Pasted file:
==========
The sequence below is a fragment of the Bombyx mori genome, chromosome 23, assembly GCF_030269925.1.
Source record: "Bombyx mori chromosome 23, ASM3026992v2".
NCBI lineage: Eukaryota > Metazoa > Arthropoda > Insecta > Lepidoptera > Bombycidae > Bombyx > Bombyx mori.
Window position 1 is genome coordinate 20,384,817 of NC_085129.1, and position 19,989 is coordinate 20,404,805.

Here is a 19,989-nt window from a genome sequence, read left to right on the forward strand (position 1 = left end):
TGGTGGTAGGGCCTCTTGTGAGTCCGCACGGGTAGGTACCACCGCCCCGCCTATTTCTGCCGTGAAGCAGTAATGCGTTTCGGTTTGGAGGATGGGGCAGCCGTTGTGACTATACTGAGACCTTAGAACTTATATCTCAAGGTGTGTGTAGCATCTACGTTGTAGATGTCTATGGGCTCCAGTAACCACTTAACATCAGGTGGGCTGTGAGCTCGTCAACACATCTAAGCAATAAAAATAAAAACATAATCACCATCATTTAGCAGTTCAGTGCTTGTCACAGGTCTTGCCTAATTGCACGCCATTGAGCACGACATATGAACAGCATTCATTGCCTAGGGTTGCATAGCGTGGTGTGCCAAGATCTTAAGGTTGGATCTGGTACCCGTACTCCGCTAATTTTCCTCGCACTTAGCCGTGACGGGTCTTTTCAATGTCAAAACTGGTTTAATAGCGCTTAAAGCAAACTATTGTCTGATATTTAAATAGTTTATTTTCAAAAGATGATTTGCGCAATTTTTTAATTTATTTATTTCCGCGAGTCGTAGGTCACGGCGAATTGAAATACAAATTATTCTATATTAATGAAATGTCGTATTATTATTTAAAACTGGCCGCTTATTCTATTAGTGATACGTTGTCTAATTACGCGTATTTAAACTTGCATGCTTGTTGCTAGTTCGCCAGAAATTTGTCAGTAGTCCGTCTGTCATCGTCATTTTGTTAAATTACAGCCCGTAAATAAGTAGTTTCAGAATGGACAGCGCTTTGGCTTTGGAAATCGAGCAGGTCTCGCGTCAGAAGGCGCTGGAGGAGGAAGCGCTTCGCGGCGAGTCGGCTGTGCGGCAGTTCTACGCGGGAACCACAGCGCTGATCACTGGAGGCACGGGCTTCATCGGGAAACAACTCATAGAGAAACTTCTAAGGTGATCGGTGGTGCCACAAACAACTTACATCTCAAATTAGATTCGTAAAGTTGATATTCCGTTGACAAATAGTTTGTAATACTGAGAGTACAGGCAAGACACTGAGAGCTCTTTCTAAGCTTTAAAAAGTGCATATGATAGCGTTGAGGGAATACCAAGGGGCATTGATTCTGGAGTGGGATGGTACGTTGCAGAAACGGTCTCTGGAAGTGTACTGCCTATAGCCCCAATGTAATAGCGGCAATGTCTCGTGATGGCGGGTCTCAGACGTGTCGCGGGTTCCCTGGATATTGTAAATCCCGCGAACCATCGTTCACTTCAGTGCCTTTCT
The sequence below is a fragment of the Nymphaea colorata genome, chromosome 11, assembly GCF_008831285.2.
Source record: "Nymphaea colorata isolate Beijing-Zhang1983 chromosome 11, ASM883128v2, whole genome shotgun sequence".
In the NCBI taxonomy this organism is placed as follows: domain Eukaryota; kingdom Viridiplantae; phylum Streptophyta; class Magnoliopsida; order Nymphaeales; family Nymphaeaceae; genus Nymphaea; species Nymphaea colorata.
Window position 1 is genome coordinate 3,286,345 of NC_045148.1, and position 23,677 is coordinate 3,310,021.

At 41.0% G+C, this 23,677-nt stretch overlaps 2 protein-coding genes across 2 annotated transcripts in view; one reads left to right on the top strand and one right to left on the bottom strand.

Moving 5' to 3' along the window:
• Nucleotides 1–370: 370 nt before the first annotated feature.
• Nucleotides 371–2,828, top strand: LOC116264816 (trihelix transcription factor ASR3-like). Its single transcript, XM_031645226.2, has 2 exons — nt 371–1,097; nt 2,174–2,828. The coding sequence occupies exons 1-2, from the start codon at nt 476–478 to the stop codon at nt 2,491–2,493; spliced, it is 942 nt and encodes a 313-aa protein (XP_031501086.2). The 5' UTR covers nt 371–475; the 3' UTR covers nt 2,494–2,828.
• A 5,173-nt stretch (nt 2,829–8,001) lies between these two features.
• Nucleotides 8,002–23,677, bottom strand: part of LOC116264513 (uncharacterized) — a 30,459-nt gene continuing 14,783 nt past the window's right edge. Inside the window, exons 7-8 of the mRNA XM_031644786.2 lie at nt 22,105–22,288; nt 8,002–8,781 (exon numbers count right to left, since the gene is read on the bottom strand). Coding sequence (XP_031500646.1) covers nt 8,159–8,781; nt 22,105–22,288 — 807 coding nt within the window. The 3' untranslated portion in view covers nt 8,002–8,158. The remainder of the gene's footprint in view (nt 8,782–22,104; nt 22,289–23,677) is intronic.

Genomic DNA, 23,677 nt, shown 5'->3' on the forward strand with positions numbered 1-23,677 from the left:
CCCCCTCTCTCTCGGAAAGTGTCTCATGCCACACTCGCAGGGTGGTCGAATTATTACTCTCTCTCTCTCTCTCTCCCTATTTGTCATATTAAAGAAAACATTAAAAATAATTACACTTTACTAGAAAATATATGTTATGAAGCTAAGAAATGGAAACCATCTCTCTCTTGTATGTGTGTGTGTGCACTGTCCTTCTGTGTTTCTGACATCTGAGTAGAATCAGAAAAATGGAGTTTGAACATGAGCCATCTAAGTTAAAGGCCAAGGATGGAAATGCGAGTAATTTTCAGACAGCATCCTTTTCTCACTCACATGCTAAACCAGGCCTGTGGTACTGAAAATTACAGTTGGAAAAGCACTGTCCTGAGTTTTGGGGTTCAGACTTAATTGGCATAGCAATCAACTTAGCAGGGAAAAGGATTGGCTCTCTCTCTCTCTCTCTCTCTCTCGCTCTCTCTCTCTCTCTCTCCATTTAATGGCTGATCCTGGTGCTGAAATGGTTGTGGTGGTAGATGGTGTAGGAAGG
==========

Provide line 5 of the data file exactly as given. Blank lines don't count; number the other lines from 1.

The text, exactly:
Here is a 19,989-nt window from a genome sequence, read left to right on the forward strand (position 1 = left end):